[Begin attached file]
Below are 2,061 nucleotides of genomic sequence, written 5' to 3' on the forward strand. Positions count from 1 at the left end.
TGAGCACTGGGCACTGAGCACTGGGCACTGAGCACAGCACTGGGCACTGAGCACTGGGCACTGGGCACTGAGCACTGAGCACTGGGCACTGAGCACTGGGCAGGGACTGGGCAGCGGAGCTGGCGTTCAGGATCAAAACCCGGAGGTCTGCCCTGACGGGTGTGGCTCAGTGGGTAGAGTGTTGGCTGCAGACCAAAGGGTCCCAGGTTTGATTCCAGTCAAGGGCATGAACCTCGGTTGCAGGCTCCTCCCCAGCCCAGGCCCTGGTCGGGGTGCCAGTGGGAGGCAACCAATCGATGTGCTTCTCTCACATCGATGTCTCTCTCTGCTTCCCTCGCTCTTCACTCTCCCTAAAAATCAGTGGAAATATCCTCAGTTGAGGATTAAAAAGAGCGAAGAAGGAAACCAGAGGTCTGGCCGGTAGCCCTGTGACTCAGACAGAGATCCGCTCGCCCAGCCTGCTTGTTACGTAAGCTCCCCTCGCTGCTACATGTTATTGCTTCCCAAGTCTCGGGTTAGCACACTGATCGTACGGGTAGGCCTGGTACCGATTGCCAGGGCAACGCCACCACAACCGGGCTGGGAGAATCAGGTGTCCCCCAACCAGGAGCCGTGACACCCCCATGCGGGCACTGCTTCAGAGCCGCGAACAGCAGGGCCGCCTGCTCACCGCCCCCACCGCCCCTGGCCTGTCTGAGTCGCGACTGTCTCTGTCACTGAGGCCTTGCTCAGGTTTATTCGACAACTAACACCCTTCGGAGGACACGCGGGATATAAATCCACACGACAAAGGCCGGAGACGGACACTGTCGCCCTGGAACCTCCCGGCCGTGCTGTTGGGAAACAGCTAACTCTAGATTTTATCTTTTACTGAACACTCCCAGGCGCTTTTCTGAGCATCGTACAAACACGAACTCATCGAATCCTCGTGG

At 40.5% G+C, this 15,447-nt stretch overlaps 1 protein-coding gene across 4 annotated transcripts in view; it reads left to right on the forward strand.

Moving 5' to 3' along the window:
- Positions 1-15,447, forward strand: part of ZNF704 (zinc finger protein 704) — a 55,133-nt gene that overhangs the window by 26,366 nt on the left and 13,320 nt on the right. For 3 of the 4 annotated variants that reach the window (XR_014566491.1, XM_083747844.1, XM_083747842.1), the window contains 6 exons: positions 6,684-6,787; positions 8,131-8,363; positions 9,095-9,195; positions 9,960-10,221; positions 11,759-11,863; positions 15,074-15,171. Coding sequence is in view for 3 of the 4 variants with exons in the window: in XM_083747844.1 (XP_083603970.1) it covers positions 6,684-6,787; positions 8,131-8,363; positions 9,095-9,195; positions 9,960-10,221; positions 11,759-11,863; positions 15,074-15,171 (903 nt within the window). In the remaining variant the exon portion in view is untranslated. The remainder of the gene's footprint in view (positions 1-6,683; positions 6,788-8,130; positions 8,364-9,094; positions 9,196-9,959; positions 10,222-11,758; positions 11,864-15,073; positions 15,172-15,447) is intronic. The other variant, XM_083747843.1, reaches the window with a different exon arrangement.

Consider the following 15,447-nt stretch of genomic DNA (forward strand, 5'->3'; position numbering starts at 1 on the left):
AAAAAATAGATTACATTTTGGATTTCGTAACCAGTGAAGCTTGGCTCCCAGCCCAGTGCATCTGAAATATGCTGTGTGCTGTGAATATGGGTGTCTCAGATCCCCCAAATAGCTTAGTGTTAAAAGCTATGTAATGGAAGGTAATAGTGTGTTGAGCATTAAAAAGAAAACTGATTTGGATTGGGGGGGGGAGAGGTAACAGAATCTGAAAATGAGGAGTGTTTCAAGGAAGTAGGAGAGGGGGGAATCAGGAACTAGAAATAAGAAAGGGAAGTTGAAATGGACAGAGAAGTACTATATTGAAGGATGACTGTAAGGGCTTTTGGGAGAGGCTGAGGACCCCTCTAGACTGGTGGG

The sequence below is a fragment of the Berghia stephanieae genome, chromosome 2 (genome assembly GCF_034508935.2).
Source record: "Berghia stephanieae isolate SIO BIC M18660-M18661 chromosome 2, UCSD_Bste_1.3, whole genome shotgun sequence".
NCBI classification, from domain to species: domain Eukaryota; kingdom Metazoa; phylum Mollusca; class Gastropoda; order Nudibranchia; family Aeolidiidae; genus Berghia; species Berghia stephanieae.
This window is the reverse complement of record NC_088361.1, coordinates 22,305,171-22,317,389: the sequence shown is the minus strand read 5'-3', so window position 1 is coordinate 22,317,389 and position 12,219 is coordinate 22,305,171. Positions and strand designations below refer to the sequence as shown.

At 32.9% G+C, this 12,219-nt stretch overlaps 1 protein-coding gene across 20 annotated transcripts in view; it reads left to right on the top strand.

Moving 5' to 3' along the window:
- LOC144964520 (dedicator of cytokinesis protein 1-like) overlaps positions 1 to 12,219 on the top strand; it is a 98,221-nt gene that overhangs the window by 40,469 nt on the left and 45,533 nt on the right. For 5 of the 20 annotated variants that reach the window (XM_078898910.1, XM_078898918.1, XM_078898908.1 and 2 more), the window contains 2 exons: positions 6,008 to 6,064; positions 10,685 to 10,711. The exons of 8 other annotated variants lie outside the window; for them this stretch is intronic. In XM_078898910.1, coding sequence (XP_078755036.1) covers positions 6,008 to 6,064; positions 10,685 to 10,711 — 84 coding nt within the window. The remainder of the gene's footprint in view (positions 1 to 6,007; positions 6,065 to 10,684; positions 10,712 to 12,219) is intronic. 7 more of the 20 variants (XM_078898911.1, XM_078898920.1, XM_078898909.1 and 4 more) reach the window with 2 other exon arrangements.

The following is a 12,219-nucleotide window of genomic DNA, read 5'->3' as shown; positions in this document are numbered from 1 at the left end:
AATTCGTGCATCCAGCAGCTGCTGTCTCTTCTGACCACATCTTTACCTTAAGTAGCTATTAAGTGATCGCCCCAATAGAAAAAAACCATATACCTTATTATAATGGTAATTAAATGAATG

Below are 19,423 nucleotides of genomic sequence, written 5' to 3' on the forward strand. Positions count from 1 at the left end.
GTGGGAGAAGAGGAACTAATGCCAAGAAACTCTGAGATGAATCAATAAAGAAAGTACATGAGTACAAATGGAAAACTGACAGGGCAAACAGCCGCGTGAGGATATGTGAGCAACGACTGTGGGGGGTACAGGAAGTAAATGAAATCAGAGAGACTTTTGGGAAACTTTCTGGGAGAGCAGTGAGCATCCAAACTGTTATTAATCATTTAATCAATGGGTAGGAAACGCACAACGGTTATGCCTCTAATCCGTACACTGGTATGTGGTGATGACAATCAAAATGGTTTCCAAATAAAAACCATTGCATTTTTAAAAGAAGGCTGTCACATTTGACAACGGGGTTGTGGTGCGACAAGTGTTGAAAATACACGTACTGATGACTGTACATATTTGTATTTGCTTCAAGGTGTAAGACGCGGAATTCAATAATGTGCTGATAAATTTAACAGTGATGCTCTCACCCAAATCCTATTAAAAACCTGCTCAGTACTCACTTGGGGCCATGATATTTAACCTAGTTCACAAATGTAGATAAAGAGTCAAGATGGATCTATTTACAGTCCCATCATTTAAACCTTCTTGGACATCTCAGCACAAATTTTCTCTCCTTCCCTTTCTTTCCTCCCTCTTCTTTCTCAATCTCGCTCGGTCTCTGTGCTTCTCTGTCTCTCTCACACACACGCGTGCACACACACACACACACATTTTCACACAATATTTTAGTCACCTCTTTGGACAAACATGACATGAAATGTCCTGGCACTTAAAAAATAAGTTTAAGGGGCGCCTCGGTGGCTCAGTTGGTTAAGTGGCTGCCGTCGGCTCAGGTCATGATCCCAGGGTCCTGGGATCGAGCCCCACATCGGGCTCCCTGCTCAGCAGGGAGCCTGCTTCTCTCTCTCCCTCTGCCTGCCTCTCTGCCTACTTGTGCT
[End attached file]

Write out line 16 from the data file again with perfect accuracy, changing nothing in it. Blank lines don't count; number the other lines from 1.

AATTCGTGCATCCAGCAGCTGCTGTCTCTTCTGACCACATCTTTACCTTAAGTAGCTATTAAGTGATCGCCCCAATAGAAAAAAACCATATACCTTATTATAATGGTAATTAAATGAATG